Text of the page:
Michigan-born but first flexing her professional comic muscles while living in Toronto, Canada, Radner consorted with a cadre of budding comedian/actors including Martin Short, Bill Murray, Dave Thomas, Dan Ackroyd, John Belushi and others from the Second City school of comic actors who were all beginning their careers. As a result of her impressive work with this budding generation of gifted performers Gilda Radner was chosen in 1975 to be a member of the initial cast of NBC's new late-night comedy/variety show Saturday Night Live which debuted on October 11, 1975.
Here's an interesting clip of NBC late-night host Tom Snyder just days before the SNL premiere as he interviews creator Lorne Michael and his nascent group of comedy innovators:
Gilda Radner's five-year stint on Saturday Night Live gave us characters which are still part of the comedy canon: Emily Litella, Roseanna Roseannadanna, Baba Wawa to name but a few. She was singled out and won an Emmy Award for her work during the 1977 season in addition to becoming a beloved audience favorite. Viewers fell in love with her all-around performing prowess which combined musical talent, a knack for physical humor, general cuteness and spot-on comic instincts which gave her trademark characters the spark of life plus an extra dimension of comedic relevance.
Let's look at a couple of examples of her work on SNL, beginning with this enthusiastic intro:
This is one of Bill Murray's lounge singer bits with the entire cast participating, including Radner:
There's not a lot of Gilda Radner-era Saturday Night Live material on the web, but you can find a small selection if you look: the famous Steve Martin/Gilda "Dancing in the Dark" comic dance routine is available for viewing at this link (click here), and Yahoo Screen has a selection of high-quality clips including "Nerd Prom" and several Baba Wawa sketches available at this link (click here).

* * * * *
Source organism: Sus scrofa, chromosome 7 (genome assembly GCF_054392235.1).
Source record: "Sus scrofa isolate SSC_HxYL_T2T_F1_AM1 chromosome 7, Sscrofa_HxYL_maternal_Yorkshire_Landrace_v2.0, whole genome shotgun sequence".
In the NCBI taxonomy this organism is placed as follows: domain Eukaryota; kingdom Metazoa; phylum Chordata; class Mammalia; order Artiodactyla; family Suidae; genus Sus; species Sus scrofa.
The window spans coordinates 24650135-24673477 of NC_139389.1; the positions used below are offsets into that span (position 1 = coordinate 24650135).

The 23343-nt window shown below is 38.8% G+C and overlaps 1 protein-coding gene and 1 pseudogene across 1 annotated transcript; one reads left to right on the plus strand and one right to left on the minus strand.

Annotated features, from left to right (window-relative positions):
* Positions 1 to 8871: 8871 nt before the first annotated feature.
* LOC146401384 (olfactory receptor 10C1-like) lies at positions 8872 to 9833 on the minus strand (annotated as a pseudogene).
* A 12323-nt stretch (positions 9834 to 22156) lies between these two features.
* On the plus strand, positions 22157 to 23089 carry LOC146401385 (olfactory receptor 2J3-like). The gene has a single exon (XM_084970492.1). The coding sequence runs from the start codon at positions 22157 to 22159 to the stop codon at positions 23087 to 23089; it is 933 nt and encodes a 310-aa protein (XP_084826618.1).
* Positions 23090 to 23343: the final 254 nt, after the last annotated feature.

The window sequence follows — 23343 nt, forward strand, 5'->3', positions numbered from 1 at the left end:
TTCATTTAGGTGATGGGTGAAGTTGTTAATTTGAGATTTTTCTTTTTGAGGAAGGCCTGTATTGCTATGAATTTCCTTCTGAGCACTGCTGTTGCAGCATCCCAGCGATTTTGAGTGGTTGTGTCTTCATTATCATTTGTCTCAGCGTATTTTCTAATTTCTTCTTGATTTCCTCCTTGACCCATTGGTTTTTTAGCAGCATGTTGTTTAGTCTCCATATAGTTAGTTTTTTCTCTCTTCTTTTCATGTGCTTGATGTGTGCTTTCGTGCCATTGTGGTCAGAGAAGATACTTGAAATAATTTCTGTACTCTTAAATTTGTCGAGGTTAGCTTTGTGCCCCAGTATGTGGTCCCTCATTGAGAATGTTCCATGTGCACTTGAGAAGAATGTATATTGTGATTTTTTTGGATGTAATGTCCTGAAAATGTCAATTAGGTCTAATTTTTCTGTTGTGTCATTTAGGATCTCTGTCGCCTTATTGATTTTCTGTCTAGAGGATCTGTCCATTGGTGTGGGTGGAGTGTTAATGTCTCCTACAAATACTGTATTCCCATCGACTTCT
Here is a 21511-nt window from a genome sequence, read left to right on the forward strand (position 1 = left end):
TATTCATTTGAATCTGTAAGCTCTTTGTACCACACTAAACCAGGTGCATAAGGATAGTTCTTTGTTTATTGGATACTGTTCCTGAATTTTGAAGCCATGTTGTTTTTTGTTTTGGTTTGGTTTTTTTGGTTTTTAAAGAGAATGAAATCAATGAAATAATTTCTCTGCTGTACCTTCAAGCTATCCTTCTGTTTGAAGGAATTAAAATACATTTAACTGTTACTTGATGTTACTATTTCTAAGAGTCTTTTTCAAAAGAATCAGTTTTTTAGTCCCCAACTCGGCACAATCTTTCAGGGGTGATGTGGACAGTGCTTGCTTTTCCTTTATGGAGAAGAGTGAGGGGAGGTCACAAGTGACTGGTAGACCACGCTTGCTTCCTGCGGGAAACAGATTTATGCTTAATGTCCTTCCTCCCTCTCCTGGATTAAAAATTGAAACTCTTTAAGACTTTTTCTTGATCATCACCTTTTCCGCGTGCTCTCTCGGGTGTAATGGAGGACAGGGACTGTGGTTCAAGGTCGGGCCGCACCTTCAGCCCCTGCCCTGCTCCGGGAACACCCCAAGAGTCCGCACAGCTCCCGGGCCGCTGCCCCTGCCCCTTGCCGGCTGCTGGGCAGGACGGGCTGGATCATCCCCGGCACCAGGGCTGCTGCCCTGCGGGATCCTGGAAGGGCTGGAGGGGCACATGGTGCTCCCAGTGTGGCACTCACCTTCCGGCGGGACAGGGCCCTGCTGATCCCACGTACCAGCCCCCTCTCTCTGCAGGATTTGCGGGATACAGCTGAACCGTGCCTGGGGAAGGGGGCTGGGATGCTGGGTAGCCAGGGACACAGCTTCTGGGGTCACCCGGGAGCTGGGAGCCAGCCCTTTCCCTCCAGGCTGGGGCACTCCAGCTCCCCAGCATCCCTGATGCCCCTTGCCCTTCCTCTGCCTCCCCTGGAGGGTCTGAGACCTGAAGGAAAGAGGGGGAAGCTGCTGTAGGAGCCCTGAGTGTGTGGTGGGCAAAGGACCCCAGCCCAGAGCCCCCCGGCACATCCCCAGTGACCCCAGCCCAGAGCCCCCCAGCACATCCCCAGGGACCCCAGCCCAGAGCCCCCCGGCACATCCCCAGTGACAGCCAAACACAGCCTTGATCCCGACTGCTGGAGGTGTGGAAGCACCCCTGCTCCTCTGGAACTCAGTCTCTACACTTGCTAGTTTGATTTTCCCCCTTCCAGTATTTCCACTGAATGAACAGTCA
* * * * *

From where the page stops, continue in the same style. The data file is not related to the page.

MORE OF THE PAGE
Radner was also among the pantheon of celebrities who made a guest appearance on the long-running The Muppet Show, hers in 1978:
Gilda featured her collection of characters in a one-woman theater showcase Gilda Radner: Live from New York which ran in August and September of 1979 and was filmed -- thank goodness -- and is still availble for purchase. Here are a few bits from the well-received production:
After leaving Saturday Night Live Gilda transitioned into an short big-screen career including 1982's Hanky Panky where she co-starred opposite actor Gene Wilder. They ended up falling in love, marrying in 1984 and making a total of three films together. It was while on location in England for Haunted Honeymoon that Gilda fell ill and ultimately, after months of misdiagnosis, learned she had ovarian cancer. Her treatments afforded her a remission and gave her the time to pen her autobiography It's Always Something. In May of 1989 she recorded the audio version of the book, and only a few weeks later she passed away on May 20, 1989.
Here is a short excerpt from the book backed by some photos (not sure it's Radner's narration, though):
Close to the year's anniversary of her death Gene Wilder appeared on Face to Face with Connie Chung talking about Gilda's legacy:
Part of that legacy was the Gilda's Club cancer support centers which have offered assistance and camaraderie to countless people over the years. There was a controversy a couple of years ago over at least one chapter moving to change its name, ostensibly because they thought Radner's name had ceased to be relevant. There was also a merger with the Cancer Support Community but many Gilda's Club locations proudly retain their original name, as does the NYC chapter.
The Gilda Radner-era of Saturday Night Live was a high point for the series, a more innocent time perhaps -- notwithstanding the tales of rampant drug use -- that was the perfect incubator for the sweet and immensely talented spirit that infused her work. The Flaming Nose remembers her fondly on what would have been her 68th birthday.
Gilda Radner, gone much too soon...